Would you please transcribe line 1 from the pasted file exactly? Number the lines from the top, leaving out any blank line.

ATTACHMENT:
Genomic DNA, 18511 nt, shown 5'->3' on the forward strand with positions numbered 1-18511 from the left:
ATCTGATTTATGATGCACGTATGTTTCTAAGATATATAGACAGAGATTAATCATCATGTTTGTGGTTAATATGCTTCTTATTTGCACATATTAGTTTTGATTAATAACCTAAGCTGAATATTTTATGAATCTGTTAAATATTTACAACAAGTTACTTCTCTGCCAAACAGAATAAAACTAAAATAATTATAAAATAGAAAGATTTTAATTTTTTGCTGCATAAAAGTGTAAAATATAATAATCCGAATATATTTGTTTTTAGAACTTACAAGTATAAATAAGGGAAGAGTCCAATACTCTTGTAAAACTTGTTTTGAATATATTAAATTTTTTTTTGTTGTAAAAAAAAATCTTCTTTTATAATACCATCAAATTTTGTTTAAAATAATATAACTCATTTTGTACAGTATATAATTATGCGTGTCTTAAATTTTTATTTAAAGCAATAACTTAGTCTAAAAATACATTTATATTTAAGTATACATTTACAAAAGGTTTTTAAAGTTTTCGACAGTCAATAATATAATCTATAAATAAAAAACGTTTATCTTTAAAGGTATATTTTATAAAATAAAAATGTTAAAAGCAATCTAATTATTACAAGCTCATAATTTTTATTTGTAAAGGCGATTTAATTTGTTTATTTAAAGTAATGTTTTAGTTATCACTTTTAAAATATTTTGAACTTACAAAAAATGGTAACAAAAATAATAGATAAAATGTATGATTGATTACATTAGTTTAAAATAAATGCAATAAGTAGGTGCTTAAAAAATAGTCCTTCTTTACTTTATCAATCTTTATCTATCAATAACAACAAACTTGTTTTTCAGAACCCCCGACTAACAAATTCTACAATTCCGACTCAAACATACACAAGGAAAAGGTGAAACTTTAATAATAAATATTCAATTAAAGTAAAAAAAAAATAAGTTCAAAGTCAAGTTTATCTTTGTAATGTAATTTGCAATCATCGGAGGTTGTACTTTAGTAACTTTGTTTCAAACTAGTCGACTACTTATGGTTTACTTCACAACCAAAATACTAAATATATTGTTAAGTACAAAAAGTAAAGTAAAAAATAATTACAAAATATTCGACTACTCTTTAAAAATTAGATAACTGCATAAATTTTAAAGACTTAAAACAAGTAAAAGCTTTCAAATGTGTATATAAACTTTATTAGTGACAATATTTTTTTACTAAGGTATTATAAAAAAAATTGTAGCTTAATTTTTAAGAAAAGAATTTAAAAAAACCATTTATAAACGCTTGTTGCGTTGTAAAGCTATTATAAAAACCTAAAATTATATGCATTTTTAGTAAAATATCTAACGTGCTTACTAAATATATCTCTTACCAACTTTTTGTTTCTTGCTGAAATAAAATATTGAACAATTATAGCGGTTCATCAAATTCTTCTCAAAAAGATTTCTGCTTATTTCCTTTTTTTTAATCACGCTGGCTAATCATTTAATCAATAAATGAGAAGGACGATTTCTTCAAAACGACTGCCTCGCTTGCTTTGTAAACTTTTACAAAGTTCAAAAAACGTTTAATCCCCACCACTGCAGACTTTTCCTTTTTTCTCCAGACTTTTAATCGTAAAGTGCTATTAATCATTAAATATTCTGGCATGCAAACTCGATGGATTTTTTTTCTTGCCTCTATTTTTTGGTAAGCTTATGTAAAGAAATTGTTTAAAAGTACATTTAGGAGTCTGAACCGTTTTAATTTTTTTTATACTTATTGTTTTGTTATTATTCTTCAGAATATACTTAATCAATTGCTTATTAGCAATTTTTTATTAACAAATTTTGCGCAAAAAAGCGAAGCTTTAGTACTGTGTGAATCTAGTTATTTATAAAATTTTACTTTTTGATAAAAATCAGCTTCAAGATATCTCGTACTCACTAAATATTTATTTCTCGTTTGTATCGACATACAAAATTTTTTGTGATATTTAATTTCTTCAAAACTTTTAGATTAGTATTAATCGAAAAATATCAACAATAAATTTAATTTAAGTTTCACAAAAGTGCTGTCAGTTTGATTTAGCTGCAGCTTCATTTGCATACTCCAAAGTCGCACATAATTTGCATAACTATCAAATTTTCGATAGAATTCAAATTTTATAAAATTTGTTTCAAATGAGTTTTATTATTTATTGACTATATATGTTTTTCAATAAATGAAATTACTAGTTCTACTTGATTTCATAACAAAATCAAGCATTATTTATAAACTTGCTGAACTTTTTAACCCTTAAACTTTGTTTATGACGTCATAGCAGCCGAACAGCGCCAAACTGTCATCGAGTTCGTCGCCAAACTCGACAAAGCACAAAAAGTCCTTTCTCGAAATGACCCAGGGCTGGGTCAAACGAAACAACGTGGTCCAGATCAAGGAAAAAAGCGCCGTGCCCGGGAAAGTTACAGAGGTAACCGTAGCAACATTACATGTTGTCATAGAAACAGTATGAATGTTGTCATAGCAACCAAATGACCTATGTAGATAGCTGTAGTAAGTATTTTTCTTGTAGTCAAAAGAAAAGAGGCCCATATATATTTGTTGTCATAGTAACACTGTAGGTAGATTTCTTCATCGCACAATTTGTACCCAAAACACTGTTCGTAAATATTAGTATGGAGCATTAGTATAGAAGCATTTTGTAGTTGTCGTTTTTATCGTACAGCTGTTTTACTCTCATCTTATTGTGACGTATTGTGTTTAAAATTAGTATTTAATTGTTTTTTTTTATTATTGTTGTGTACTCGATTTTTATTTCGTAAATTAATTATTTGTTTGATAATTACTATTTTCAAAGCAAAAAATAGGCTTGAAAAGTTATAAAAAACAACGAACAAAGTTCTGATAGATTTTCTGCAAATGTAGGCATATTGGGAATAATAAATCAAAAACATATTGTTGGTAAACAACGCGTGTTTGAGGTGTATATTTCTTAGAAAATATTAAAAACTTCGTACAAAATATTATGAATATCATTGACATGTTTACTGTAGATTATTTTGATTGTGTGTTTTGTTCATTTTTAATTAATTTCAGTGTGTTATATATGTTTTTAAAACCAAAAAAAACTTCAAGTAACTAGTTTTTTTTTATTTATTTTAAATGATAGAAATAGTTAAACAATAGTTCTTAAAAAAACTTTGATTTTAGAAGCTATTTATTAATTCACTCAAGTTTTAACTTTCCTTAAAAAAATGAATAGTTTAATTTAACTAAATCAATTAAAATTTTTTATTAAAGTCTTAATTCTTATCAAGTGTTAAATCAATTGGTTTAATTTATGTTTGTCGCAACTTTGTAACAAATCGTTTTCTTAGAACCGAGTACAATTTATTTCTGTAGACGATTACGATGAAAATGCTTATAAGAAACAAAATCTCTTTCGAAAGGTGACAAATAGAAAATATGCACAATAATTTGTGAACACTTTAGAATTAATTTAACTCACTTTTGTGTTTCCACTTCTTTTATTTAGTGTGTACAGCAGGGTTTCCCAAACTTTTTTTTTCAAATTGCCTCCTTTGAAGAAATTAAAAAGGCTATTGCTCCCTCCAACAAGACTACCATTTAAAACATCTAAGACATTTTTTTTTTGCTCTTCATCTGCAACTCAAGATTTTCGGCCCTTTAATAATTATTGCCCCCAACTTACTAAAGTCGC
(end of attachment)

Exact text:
Genomic DNA, 18511 nt, shown 5'->3' on the forward strand with positions numbered 1-18511 from the left: